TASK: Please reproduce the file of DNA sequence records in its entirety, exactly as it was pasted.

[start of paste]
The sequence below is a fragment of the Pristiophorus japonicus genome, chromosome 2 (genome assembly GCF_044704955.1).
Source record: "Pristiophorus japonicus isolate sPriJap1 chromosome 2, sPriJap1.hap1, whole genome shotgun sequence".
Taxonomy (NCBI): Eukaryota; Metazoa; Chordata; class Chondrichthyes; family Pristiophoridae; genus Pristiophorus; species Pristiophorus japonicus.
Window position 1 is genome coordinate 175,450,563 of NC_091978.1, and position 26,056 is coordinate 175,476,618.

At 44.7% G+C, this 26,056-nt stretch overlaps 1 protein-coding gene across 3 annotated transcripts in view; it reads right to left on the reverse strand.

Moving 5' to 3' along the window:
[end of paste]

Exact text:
The sequence below is a fragment of the Pristiophorus japonicus genome, chromosome 2 (genome assembly GCF_044704955.1).
Source record: "Pristiophorus japonicus isolate sPriJap1 chromosome 2, sPriJap1.hap1, whole genome shotgun sequence".
Taxonomy (NCBI): Eukaryota; Metazoa; Chordata; class Chondrichthyes; family Pristiophoridae; genus Pristiophorus; species Pristiophorus japonicus.
Window position 1 is genome coordinate 175,450,563 of NC_091978.1, and position 26,056 is coordinate 175,476,618.

At 44.7% G+C, this 26,056-nt stretch overlaps 1 protein-coding gene across 3 annotated transcripts in view; it reads right to left on the reverse strand.

Moving 5' to 3' along the window: